Get ready for a contentious GDP readout that will be the talk of the markets for the rest of the day (and the coming sessions and weeks ahead). The first estimate of gross domestic product for the second-quarter will be reported at 8:30 a.m. ET, with most forecasts ranging anywhere from a 1% increase to a 1% decline. The stakes couldn't be higher as annualized growth in Q1 contracted 1.6%, meaning if the U.S. sees another quarter of negative growth it could already be in a recession. Or is it?
Snapshot: "Recession" has become a charged term in recent weeks, with the phrase being traditionally identified as two consecutive quarters of negative economic growth. While that may be a technical definition (and the one that's possibly more important to the markets), the official pronouncement boils down to a team of eight economists chosen by the National Bureau of Economic Research. Called the "Business Cycle Dating Committee," the group has been responsible for identifying recessions, and has set the dates of peaks and troughs of the U.S. economy since 1978.
The funny thing is, that the committee generally waits a while after a recession has begun to officially pronounce it, and on occasion, even after it is already over. In the meantime, inflation is running at more than four times the Fed's 2% target, while many companies have already frozen hiring and higher borrowing costs are expected to slow investment. Industrial production additionally fell in June, while personal consumption data has triggered a whole host of gloomy forecasts. U.S. futures are slipping ahead of the data: Dow -0.3%; S&P 500 -0.5%; Nasdaq -1.1%.
Interesting times: Since the end of WWII, a recession has never been declared without a loss of employment (hundreds of thousands of jobs in the U.S. are currently being added every month, while the unemployment rate has fallen to 3.6%, from 4% in January). That has some economists warning of a milder "growth recession," though the market may be fearful of something bigger. The widely followed 2y10y Treasury yield curve has remained inverted since early July, while the benchmark S&P 500 continues to weave in and out of bear market territory.
In a similar vein to the GDP drama, economists are still haggling over whether the Fed appeared "dovish" or "hawkish" during Wednesday's gathering. The central bank raised the federal funds rate by three-quarters of a percentage point for the second month in a row - to a range of 2.25% to 2.5% - but Jay Powell's vision of an end to the current rate-hiking cycle excited investors and triggered a stock rally during the session. According to the Fed, rates are now "right in the range" of "neutral" (i.e. an interest rate that neither hinders nor fuels economic growth), while Power expressed further doubt that the U.S. was in a recession - given the low unemployment rate and solid job gains.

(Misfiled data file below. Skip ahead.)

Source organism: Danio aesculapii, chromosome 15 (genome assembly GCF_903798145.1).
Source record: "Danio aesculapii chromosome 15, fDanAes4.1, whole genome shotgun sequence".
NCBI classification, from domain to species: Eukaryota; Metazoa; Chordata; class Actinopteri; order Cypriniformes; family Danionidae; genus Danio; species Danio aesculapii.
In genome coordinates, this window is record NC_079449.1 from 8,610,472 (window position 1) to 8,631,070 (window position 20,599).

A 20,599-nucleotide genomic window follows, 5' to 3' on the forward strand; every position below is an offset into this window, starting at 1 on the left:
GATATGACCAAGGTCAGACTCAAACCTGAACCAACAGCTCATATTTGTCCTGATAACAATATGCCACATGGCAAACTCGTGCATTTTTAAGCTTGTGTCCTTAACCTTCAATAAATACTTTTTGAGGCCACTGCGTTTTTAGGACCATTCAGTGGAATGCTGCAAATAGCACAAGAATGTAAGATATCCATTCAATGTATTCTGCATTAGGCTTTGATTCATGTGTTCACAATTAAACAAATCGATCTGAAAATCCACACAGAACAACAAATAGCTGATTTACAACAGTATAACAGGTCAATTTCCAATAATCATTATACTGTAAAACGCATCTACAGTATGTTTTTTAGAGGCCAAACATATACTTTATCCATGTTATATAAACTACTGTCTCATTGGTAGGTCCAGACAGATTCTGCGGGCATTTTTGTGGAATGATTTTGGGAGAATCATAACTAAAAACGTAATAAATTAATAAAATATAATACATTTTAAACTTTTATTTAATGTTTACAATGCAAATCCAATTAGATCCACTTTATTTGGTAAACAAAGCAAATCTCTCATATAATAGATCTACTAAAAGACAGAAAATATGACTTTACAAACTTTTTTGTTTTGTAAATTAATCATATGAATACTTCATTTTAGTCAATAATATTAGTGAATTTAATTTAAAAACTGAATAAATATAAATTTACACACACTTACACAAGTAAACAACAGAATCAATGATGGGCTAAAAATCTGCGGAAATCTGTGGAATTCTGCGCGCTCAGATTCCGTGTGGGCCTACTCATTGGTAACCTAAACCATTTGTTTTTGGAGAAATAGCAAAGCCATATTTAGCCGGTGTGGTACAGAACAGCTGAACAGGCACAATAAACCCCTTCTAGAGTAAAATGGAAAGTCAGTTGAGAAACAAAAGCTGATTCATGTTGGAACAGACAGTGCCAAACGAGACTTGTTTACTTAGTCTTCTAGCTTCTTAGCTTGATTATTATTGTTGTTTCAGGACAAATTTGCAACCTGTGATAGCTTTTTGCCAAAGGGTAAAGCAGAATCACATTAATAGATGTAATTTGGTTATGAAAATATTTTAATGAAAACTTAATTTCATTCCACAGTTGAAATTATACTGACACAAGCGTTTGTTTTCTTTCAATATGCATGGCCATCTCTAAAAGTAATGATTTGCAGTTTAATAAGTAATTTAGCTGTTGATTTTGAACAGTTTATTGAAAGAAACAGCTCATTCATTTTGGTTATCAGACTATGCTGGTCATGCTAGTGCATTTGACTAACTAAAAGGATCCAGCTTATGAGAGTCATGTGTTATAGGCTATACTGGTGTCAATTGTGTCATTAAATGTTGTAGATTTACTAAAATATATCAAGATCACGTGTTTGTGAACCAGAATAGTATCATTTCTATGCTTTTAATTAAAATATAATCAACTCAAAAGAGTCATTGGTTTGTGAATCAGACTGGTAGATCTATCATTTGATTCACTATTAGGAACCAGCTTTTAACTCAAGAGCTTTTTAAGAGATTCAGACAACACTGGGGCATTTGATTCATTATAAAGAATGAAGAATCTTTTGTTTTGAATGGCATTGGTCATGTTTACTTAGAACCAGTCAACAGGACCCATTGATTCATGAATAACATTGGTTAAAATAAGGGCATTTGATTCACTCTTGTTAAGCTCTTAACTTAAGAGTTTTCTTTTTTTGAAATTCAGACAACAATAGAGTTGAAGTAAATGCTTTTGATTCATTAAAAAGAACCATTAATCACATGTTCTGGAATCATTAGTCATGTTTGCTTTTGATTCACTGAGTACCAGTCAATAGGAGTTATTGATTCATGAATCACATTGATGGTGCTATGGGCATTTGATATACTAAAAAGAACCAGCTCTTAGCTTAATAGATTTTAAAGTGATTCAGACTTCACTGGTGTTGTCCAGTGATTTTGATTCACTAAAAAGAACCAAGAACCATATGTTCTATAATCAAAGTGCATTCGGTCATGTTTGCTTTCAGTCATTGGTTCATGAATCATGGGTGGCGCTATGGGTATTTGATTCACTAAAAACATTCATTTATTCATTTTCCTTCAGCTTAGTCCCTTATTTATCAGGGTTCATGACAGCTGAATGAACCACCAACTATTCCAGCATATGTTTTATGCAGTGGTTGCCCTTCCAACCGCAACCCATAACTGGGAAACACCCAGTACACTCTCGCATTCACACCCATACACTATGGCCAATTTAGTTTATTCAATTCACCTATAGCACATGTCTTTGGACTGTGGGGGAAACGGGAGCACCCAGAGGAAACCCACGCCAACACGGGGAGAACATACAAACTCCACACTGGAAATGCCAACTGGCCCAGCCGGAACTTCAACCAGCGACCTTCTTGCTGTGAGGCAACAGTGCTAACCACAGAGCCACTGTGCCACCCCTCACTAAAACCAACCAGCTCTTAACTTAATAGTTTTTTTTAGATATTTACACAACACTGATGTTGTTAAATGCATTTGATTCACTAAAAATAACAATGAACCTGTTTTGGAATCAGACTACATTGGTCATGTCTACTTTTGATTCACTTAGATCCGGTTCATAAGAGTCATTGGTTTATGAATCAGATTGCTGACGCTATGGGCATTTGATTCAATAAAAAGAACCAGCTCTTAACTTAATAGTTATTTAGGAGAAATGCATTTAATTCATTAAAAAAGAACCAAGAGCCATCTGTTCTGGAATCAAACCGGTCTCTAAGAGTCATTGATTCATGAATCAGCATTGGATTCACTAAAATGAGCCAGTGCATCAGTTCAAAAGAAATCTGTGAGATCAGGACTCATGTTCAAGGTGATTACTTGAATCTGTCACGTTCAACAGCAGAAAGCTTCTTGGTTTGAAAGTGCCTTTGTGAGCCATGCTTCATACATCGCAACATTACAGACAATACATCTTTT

Mixed messaging: "These rate hikes have been large and they have come quickly, and it's likely that their full effect has not been felt by the economy. So there's probably some additional significant tightening in the pipeline... As the stance of monetary policy tightens further, it likely will become appropriate to slow the pace of increases while we assess how are our accumulative policy adjustments are affecting the economy and inflation."
"We do see there are two-sided risks: There would be the risk of doing too much - imposing more of a downturn on the economy than was necessary, but the risk of doing too little and leaving the economy with this entrenched inflation - it only raises the costs of dealing with it later, to the extent that people start to see it as part of their economic lives on a sustained basis. I don't think that's happened yet, but when that starts to happen, it just gets that much harder and the pain will be that much greater. Restoring price stability is just something we have got to do. There isn't an option to fail."
Outlook: Over the past few press conferences, Powell was clearer than usual about telegraphing what lay ahead at coming gatherings, though this time around, things were less specific. "While another unusually large increase could be appropriate at our next meeting, that is a decision that will depend on the data we get between now and then," he said at the press conference. "It's time to just go to a meeting-by-meeting basis and to not provide the kind of clear guidance that we had provided." That could make things more opaque going into the second half of 2022, though it is not as extreme as the ECB, which last week scrapped forward guidance "of any kind."